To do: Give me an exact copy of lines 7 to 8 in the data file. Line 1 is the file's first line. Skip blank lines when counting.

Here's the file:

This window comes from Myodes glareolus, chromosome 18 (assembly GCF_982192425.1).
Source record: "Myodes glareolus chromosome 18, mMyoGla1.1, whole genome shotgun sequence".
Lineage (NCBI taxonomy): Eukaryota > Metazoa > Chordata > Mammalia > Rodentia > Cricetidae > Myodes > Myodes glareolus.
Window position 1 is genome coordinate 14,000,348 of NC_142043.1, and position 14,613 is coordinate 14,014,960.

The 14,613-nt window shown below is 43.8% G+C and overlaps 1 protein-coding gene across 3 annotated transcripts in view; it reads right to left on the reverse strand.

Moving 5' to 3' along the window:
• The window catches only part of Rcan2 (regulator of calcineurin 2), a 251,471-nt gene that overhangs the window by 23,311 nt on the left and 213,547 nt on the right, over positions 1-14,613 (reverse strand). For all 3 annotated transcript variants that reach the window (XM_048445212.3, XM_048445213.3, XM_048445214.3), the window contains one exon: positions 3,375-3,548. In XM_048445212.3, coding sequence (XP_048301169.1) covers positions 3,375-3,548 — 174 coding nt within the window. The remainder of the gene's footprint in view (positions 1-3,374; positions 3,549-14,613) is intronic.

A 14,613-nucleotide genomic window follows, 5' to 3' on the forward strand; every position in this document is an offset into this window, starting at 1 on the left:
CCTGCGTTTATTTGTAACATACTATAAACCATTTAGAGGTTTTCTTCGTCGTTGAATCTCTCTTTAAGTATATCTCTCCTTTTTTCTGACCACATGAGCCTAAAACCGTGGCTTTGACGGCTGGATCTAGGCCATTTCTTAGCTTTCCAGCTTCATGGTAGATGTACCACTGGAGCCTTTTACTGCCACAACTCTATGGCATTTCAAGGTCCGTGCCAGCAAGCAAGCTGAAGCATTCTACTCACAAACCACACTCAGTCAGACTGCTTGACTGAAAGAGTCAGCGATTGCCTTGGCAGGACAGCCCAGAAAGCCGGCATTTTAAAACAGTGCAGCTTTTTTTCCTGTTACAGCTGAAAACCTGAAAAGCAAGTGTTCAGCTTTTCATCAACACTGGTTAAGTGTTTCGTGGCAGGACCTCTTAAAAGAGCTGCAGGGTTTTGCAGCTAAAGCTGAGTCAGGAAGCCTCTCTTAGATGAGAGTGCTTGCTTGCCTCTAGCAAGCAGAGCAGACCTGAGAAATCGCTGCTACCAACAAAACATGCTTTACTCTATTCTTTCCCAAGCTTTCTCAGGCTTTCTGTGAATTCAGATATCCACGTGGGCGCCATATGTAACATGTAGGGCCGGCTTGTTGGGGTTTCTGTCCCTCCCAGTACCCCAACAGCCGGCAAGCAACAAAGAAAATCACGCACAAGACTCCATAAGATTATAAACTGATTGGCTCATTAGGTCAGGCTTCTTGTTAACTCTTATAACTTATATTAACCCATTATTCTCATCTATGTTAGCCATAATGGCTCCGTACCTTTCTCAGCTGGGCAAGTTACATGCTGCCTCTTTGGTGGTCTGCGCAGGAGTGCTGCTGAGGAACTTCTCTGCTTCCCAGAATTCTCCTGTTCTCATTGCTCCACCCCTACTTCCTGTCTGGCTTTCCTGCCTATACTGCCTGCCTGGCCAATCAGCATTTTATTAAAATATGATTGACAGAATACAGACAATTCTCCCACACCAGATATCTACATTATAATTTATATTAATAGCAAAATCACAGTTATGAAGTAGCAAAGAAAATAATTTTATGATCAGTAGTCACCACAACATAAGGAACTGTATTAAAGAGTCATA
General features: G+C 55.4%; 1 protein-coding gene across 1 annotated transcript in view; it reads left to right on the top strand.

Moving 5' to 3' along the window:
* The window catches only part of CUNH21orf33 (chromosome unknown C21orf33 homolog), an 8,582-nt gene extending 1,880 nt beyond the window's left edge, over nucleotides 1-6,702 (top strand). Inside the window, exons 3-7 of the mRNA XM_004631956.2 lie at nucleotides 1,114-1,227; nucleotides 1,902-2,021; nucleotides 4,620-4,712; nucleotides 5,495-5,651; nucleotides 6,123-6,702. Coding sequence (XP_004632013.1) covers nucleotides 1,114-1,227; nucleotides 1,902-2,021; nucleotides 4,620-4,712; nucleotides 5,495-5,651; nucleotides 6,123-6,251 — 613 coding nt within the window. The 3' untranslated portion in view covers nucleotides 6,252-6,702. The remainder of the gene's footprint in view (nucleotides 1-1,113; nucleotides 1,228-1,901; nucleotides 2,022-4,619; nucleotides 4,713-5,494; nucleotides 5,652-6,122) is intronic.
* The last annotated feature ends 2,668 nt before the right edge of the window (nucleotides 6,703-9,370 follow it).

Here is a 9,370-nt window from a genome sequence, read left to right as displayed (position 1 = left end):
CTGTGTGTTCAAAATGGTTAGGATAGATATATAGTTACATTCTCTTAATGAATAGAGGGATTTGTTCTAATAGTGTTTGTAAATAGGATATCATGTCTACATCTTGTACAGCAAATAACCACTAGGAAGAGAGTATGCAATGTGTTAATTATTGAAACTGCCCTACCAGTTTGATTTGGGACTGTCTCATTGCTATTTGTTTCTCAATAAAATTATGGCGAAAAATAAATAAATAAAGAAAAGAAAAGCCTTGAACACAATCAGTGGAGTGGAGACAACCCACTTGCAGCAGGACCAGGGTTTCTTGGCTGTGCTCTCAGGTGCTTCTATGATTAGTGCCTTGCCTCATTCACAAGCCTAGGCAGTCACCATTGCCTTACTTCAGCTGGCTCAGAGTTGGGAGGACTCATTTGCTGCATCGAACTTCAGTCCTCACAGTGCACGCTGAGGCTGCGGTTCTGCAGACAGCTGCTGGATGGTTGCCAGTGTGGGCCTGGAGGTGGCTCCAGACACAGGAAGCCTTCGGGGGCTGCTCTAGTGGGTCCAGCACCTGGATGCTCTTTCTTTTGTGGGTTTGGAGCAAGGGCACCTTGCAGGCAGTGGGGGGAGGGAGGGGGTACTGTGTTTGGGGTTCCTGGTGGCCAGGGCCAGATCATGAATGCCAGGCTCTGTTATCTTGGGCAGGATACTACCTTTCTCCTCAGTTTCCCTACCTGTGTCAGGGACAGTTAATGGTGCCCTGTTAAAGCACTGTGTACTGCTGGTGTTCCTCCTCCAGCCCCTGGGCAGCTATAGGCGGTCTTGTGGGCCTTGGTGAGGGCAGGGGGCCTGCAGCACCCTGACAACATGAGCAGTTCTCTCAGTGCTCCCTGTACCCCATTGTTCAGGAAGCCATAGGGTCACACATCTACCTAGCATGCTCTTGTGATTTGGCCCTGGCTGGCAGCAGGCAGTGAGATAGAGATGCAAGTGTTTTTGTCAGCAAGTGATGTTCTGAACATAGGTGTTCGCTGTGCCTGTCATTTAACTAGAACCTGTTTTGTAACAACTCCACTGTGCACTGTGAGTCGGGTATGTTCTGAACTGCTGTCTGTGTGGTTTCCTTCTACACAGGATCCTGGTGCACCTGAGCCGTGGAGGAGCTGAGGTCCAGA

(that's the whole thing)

• The window catches only part of Rcan2 (regulator of calcineurin 2), a 251,471-nt gene that overhangs the window by 23,311 nt on the left and 213,547 nt on the right, over positions 1-14,613 (reverse strand). For all 3 annotated transcript variants that reach the window (XM_048445212.3, XM_048445213.3, XM_048445214.3), the window contains one exon: positions 3,375-3,548. In XM_048445212.3, coding sequence (XP_048301169.1) covers positions 3,375-3,548 — 174 coding nt within the window. The remainder of the gene's footprint in view (positions 1-3,374; positions 3,549-14,613) is intronic.

A 14,613-nucleotide genomic window follows, 5' to 3' on the forward strand; every position in this document is an offset into this window, starting at 1 on the left: